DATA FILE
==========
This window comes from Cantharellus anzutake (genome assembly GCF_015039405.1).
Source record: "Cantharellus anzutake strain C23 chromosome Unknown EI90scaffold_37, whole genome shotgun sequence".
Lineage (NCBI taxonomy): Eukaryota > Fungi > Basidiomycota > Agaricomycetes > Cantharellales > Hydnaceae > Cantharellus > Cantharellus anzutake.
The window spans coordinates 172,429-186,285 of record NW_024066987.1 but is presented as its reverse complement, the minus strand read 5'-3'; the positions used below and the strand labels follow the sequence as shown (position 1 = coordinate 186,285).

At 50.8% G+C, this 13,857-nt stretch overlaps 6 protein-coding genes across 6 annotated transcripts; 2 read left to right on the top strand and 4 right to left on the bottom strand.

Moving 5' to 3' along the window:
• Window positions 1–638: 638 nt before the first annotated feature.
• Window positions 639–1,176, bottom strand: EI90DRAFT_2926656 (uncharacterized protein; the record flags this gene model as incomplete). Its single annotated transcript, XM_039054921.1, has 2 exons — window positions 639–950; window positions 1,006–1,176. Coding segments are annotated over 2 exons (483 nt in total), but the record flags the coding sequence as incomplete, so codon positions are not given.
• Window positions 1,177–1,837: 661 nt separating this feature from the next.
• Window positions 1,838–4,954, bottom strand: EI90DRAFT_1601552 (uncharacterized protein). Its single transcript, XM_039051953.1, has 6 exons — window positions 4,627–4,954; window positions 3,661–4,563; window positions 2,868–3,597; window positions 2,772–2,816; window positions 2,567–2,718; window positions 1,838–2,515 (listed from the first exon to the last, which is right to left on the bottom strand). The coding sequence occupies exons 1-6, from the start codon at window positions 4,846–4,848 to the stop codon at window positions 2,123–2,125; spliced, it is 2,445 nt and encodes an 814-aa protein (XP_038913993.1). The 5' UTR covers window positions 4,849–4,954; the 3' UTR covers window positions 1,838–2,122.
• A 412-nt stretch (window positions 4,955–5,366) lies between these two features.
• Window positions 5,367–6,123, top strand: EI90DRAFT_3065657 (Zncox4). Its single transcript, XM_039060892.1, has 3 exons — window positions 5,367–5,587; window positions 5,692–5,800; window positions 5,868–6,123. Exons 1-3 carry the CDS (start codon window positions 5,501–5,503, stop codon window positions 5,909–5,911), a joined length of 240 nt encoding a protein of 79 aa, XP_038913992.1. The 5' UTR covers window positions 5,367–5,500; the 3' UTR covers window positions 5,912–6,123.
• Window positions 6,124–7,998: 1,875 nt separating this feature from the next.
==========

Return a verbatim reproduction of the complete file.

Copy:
This window comes from Cantharellus anzutake (genome assembly GCF_015039405.1).
Source record: "Cantharellus anzutake strain C23 chromosome Unknown EI90scaffold_37, whole genome shotgun sequence".
Lineage (NCBI taxonomy): Eukaryota > Fungi > Basidiomycota > Agaricomycetes > Cantharellales > Hydnaceae > Cantharellus > Cantharellus anzutake.
The window spans coordinates 172,429-186,285 of record NW_024066987.1 but is presented as its reverse complement, the minus strand read 5'-3'; the positions used below and the strand labels follow the sequence as shown (position 1 = coordinate 186,285).

At 50.8% G+C, this 13,857-nt stretch overlaps 6 protein-coding genes across 6 annotated transcripts; 2 read left to right on the top strand and 4 right to left on the bottom strand.

Moving 5' to 3' along the window:
• Window positions 1–638: 638 nt before the first annotated feature.
• Window positions 639–1,176, bottom strand: EI90DRAFT_2926656 (uncharacterized protein; the record flags this gene model as incomplete). Its single annotated transcript, XM_039054921.1, has 2 exons — window positions 639–950; window positions 1,006–1,176. Coding segments are annotated over 2 exons (483 nt in total), but the record flags the coding sequence as incomplete, so codon positions are not given.
• Window positions 1,177–1,837: 661 nt separating this feature from the next.
• Window positions 1,838–4,954, bottom strand: EI90DRAFT_1601552 (uncharacterized protein). Its single transcript, XM_039051953.1, has 6 exons — window positions 4,627–4,954; window positions 3,661–4,563; window positions 2,868–3,597; window positions 2,772–2,816; window positions 2,567–2,718; window positions 1,838–2,515 (listed from the first exon to the last, which is right to left on the bottom strand). The coding sequence occupies exons 1-6, from the start codon at window positions 4,846–4,848 to the stop codon at window positions 2,123–2,125; spliced, it is 2,445 nt and encodes an 814-aa protein (XP_038913993.1). The 5' UTR covers window positions 4,849–4,954; the 3' UTR covers window positions 1,838–2,122.
• A 412-nt stretch (window positions 4,955–5,366) lies between these two features.
• Window positions 5,367–6,123, top strand: EI90DRAFT_3065657 (Zncox4). Its single transcript, XM_039060892.1, has 3 exons — window positions 5,367–5,587; window positions 5,692–5,800; window positions 5,868–6,123. Exons 1-3 carry the CDS (start codon window positions 5,501–5,503, stop codon window positions 5,909–5,911), a joined length of 240 nt encoding a protein of 79 aa, XP_038913992.1. The 5' UTR covers window positions 5,367–5,500; the 3' UTR covers window positions 5,912–6,123.
• Window positions 6,124–7,998: 1,875 nt separating this feature from the next.